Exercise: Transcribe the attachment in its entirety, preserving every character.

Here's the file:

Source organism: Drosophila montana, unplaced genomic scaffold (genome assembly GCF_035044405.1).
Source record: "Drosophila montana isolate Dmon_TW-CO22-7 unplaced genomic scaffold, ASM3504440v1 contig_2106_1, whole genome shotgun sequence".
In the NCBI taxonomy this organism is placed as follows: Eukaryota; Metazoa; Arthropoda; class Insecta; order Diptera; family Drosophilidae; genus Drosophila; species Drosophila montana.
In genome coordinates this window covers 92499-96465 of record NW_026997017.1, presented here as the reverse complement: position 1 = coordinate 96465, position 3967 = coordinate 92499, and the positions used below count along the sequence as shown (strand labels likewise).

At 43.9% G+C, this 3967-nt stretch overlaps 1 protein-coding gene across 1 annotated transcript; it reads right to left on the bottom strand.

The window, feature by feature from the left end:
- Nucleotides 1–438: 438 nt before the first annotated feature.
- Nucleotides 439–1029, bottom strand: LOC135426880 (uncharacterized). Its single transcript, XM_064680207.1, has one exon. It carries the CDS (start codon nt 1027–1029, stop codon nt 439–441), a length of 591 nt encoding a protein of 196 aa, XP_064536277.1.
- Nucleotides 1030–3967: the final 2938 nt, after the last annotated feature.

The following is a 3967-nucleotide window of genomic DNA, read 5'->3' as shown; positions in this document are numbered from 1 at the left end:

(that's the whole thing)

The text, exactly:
Source organism: Drosophila montana, unplaced genomic scaffold (genome assembly GCF_035044405.1).
Source record: "Drosophila montana isolate Dmon_TW-CO22-7 unplaced genomic scaffold, ASM3504440v1 contig_2106_1, whole genome shotgun sequence".
In the NCBI taxonomy this organism is placed as follows: Eukaryota; Metazoa; Arthropoda; class Insecta; order Diptera; family Drosophilidae; genus Drosophila; species Drosophila montana.
In genome coordinates this window covers 92499-96465 of record NW_026997017.1, presented here as the reverse complement: position 1 = coordinate 96465, position 3967 = coordinate 92499, and the positions used below count along the sequence as shown (strand labels likewise).

At 43.9% G+C, this 3967-nt stretch overlaps 1 protein-coding gene across 1 annotated transcript; it reads right to left on the bottom strand.

The window, feature by feature from the left end:
- Nucleotides 1–438: 438 nt before the first annotated feature.
- Nucleotides 439–1029, bottom strand: LOC135426880 (uncharacterized). Its single transcript, XM_064680207.1, has one exon. It carries the CDS (start codon nt 1027–1029, stop codon nt 439–441), a length of 591 nt encoding a protein of 196 aa, XP_064536277.1.
- Nucleotides 1030–3967: the final 2938 nt, after the last annotated feature.

The following is a 3967-nucleotide window of genomic DNA, read 5'->3' as shown; positions in this document are numbered from 1 at the left end: